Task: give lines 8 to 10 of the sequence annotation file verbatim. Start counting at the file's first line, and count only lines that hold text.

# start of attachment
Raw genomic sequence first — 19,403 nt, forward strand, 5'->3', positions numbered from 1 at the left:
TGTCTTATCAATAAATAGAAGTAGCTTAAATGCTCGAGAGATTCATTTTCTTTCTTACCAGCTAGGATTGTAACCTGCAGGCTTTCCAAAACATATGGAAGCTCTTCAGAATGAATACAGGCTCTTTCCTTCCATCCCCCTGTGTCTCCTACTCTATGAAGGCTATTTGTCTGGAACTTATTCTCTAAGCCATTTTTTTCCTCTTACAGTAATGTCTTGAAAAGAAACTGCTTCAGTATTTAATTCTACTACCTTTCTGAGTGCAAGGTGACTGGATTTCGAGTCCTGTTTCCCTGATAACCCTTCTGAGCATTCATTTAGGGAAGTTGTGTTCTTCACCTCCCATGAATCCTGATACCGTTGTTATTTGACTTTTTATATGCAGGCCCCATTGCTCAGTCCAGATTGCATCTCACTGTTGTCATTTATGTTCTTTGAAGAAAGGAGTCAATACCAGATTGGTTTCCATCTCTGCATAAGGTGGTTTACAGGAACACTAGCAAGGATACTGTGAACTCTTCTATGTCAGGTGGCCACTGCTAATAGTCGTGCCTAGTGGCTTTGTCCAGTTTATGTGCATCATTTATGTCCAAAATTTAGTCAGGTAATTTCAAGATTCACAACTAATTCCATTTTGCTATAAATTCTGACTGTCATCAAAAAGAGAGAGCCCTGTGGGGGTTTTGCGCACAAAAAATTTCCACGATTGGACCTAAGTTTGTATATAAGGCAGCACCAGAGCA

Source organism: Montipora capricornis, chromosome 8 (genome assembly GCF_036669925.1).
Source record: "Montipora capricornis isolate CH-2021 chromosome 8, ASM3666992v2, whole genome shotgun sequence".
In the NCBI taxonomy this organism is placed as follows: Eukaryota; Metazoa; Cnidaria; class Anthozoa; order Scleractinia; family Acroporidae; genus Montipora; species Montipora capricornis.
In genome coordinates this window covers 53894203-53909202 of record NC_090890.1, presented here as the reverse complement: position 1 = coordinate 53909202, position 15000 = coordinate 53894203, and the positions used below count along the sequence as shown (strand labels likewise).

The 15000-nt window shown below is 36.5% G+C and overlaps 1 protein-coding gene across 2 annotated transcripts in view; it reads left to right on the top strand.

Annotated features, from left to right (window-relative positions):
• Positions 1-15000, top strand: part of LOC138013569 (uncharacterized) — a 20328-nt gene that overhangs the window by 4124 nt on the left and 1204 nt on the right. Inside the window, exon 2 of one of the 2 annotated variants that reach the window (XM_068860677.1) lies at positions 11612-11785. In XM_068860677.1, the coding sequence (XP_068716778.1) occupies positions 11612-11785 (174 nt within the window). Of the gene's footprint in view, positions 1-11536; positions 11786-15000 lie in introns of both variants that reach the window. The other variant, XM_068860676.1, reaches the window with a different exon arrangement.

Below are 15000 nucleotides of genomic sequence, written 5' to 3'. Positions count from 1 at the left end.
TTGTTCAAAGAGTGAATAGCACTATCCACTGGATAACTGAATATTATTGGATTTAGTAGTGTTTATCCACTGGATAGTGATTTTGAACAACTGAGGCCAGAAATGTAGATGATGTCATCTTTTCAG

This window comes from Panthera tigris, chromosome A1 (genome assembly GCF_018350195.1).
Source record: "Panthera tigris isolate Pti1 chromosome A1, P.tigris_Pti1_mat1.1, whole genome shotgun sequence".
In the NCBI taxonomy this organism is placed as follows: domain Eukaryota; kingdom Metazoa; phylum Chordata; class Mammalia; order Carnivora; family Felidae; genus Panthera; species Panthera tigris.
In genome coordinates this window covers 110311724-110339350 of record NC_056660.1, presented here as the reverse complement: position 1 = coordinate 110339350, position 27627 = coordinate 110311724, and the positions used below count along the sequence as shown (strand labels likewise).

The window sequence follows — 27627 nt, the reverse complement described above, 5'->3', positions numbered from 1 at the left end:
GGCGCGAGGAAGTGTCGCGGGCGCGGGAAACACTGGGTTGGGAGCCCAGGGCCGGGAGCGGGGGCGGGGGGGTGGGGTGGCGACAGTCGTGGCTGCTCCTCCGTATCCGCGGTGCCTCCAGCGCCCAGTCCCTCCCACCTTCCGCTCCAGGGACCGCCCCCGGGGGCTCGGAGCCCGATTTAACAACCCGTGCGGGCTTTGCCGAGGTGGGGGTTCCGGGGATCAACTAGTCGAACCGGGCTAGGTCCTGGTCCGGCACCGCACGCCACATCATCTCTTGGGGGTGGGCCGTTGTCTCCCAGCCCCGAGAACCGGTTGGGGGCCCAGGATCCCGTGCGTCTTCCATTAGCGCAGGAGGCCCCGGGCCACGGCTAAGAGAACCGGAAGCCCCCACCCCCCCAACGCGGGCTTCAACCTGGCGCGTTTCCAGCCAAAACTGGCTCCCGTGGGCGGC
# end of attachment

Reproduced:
Annotated features, from left to right (window-relative positions):
• Positions 1-15000, top strand: part of LOC138013569 (uncharacterized) — a 20328-nt gene that overhangs the window by 4124 nt on the left and 1204 nt on the right. Inside the window, exon 2 of one of the 2 annotated variants that reach the window (XM_068860677.1) lies at positions 11612-11785. In XM_068860677.1, the coding sequence (XP_068716778.1) occupies positions 11612-11785 (174 nt within the window). Of the gene's footprint in view, positions 1-11536; positions 11786-15000 lie in introns of both variants that reach the window. The other variant, XM_068860676.1, reaches the window with a different exon arrangement.

Below are 15000 nucleotides of genomic sequence, written 5' to 3'. Positions count from 1 at the left end.